White is one of six Indigenous artists to win fellowships this year.  Another is choreographer Emily Johnson, originally from Minneapolis and now in New York, who has had a long relationship with the Walker Art Center. Two more 2021 United States Artists Fellows with fans in the Twin Cities are New Haven, Connecticut, trumpeter and composer Wadada Leo Smith, who last performed at the Walker in 2019, and cellist Tomeka Reid of Chicago, who played Icehouse in Dec. 2019 as part of Mankwe Ndosi’s Great Black Music Mondays series.

Delina White, upper right, with models wearing some of her designs.
Photo by Nedahness Rose Greene
Delina White, upper right, with models wearing some of her designs.
Each United States Artists fellow receives a $50,000 unrestricted award. The awards are given to artists in all disciplines at every stage of their career.

The picks

V is for virtual, L is for live and in person.

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V Streaming on demand: “Our Right to Gaze: Black Film Identities.” In six short films, filmmakers gaze at themselves and their world, trying to make sense of what they see. Includes Lande Yoosuf’s “Love in Submission,” Toryn Seabrooks’s “A Hollywood Party,” Ya’Ke’s “Pandemic Chronicles,” Zora Bikangaga’s “Auntie Zariyah,” John D. Haye’s “the Black Banshee” and Lin Que Ayoung’s “Nowhere.” FMI, tickets ($12/9) and trailer. Through Feb. 28. On Monday, Feb. 22, at 7 p.m, MSP Film will host a special “We the People: Required Watching” conversation with three of the filmmakers, hosted by Craig Laurence Rice. Free, with registration required.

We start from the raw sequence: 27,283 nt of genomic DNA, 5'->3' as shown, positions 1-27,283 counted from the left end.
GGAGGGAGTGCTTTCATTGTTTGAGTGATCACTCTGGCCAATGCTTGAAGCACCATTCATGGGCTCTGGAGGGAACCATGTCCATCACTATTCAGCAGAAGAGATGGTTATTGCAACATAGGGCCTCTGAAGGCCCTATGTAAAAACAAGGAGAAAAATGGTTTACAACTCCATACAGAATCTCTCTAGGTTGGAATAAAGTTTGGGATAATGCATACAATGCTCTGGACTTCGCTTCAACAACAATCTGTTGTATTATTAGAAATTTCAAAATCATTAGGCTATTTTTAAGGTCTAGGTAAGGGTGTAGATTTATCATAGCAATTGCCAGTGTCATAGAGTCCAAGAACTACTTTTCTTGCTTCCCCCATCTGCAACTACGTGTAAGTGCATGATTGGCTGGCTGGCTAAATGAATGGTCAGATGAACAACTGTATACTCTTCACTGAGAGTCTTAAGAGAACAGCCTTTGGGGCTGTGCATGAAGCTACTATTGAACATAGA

Ronald. K. Brown/EVIDENCE, "Grace"
Photo by Julietta Cervantes
Ronald. K. Brown/EVIDENCE, "Grace"
V Streaming on demand: Northrop: Ronald K. Brown/EVIDENCE: 35th Anniversary Season. The renowned Brooklyn-based dance company’s 35th anniversary celebration is a selection from their repertory: the solo from its signature work “Grace”; a socially distanced version of the companion piece “Mercy,” set to music by Meshell Nedegeocello; the Palo y Machete solo from “One Shot”; and “For You,” “She is Here” and “March.” Blending African, Caribbean and social dance forms, expressing spirituality, African American and diaspora culture, and the beauty of movement, this remarkable program will be available to stream on demand through 11:59 p.m. CST on Thursday, March 4. FMI and tickets ($25/$10 students).

Trumpeter Jake Baldwin
Courtesy of Crooners
Trumpeter Jake Baldwin
L and V Tonight (Friday, Feb. 19), 8:30 p.m.: Crooners: Dunsmore Room: Jake Baldwin Quartet. Both of Crooners’ indoor spaces are now open for drinks, dining and live music. Both have been redesigned to meet current safety protocols, with reduced capacity seating and dedicated HVAC. Single seating is not available and masks are mandatory. Recognizing that not everyone is ready to return to indoor venues, Crooners also offers a livestreamed option for featured shows. Presented in partnership with the Twin Cities Jazz Festival, this set will be livestreamed for free, with registration required. FMI on the live-and-in-person option.

V Saturday, Feb. 20, 7 p.m.: Walker West Music Academy: Black History Music Series: Sarah M. Greer. A gifted improvisational vocalist with a beautiful voice, Greer invents music on the spot, whether working with other singers, instrumentalists, choirs, dancers, visual artists or spoken word artists. A livestream from Walker West, this will be exciting and unpredictable. With Davu Seru (drums), Levi Schwartzberg (vibraphone) and Charlie Lincoln (bass).  Free, with registration required.

V Sunday, Feb. 21, 4 p.m.: Zeitgeist: COINCIDENT Episode 1 debut. With this performance, the new music chamber ensemble Zeitgeist embarks on “Decade Five,” a set of major new works it will commission and present during its fifth decade. COINCIDENT Episode 1 is a telematic audiovisual collaboration with award-winning avant-ambient composer Scott L. Miller and interdisciplinary artist Carole Kim that pairs Miller’s music with a projection world created by Kim. The artists perform from their own studios, connecting to each other through specialized software. A live Q&A will follow. FMI and Zoom link. Free.